From the recommendations of the Iraq Study Group, released today:

The United States will not be able to achieve its goals in the Middle East unless the United States deals directly with the Arab-Israeli conflict.
There must be a renewed and sustained commitment by the United States to a comprehensive Arab-Israeli peace on all fronts: Lebanon, Syria, and President Bush’s June 2002 commitment to a two-state solution for Israel and Palestine. This commitment must include direct talks with, by, and between Israel, Lebanon, Palestinians (those who accept Israel’s right to exist), and particularly Syria—which is the principal transit point for shipments of weapons to Hezbollah, and which supports radical Palestinian groups.
The United States does its ally Israel no favors in avoiding direct involvement to solve the Arab-Israeli conflict. For several reasons, we should act boldly:
• There is no military solution to this conflict.
• The vast majority of the Israeli body politic is tired of being a nation perpetually at war.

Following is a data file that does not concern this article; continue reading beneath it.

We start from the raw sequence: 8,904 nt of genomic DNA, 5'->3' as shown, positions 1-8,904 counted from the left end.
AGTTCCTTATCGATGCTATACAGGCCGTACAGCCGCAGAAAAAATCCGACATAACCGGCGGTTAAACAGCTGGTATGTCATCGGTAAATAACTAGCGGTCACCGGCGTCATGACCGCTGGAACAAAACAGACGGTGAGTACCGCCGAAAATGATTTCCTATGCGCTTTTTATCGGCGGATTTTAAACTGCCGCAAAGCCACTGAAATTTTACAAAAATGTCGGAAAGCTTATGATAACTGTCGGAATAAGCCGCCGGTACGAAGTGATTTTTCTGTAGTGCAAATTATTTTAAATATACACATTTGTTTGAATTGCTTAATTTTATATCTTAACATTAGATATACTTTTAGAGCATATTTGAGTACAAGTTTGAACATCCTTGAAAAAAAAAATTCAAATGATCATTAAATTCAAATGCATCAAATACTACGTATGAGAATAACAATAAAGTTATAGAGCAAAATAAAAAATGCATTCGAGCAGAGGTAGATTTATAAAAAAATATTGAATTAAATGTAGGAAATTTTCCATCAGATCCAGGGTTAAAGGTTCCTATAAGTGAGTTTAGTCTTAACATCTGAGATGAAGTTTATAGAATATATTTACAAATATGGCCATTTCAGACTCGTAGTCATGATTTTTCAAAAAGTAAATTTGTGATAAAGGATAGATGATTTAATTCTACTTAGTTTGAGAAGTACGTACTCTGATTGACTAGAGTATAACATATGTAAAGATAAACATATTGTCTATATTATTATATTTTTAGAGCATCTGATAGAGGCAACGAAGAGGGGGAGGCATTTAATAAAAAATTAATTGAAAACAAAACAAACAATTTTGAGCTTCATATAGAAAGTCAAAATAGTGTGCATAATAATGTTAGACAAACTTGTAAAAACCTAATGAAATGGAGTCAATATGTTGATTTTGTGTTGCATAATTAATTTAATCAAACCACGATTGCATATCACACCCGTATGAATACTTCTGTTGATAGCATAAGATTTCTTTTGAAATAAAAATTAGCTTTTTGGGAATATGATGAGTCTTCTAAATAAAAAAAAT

• No American administration—Democratic or Republican— will ever abandon Israel.
• Political engagement and dialogue are essential in the ArabIsraeli dispute because it is an axiom that when the political process breaks down there will be violence on the ground.
• The only basis on which peace can be achieved is that set forth in UN Security Council Resolutions 242 and 338 and in the principle of “land for peace.”
• The only lasting and secure peace will be a negotiated peace such as Israel has achieved with Egypt and Jordan.
This effort would strongly support moderate Arab governments in the region, especially the democratically elected government of Lebanon, and the Palestinian Authority under President Mahmoud Abbas.

There’s more in the full Report, including some quixotic recommendations on Syria (that it persuades Hamas to recognize Israel’s right to exist, that it stops funding and arming Hamas, that it stop murdering Lebanese leaders, that it orders Hamas and Hezbollah to free the IDF soldiers — in return for which it would receive the Golan Heights).
Full report (pdf).